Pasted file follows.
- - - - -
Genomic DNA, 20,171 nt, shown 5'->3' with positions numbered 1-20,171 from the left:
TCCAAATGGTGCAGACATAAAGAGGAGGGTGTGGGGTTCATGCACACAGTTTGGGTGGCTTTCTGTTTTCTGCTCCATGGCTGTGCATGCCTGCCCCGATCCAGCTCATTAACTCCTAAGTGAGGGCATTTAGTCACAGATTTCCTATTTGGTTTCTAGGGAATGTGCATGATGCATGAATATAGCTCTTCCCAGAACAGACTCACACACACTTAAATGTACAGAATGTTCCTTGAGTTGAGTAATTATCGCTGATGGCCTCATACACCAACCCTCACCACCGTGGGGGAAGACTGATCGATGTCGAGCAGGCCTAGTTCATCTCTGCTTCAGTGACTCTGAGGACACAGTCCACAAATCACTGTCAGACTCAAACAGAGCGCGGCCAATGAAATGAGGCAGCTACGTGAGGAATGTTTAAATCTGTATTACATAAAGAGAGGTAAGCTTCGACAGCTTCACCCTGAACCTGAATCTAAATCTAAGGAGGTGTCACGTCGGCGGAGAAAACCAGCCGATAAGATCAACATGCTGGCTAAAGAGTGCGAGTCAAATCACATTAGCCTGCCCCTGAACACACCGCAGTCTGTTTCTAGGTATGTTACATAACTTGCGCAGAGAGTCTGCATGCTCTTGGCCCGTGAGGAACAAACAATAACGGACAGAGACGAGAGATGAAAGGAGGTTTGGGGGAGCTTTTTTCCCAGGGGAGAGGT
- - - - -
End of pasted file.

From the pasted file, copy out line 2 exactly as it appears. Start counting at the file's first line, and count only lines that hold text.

TCCAAATGGTGCAGACATAAAGAGGAGGGTGTGGGGTTCATGCACACAGTTTGGGTGGCTTTCTGTTTTCTGCTCCATGGCTGTGCATGCCTGCCCCGATCCAGCTCATTAACTCCTAAGTGAGGGCATTTAGTCACAGATTTCCTATTTGGTTTCTAGGGAATGTGCATGATGCATGAATATAGCTCTTCCCAGAACAGACTCACACACACTTAAATGTACAGAATGTTCCTTGAGTTGAGTAATTATCGCTGATGGCCTCATACACCAACCCTCACCACCGTGGGGGAAGACTGATCGATGTCGAGCAGGCCTAGTTCATCTCTGCTTCAGTGACTCTGAGGACACAGTCCACAAATCACTGTCAGACTCAAACAGAGCGCGGCCAATGAAATGAGGCAGCTACGTGAGGAATGTTTAAATCTGTATTACATAAAGAGAGGTAAGCTTCGACAGCTTCACCCTGAACCTGAATCTAAATCTAAGGAGGTGTCACGTCGGCGGAGAAAACCAGCCGATAAGATCAACATGCTGGCTAAAGAGTGCGAGTCAAATCACATTAGCCTGCCCCTGAACACACCGCAGTCTGTTTCTAGGTATGTTACATAACTTGCGCAGAGAGTCTGCATGCTCTTGGCCCGTGAGGAACAAACAATAACGGACAGAGACGAGAGATGAAAGGAGGTTTGGGGGAGCTTTTTTCCCAGGGGAGAGGT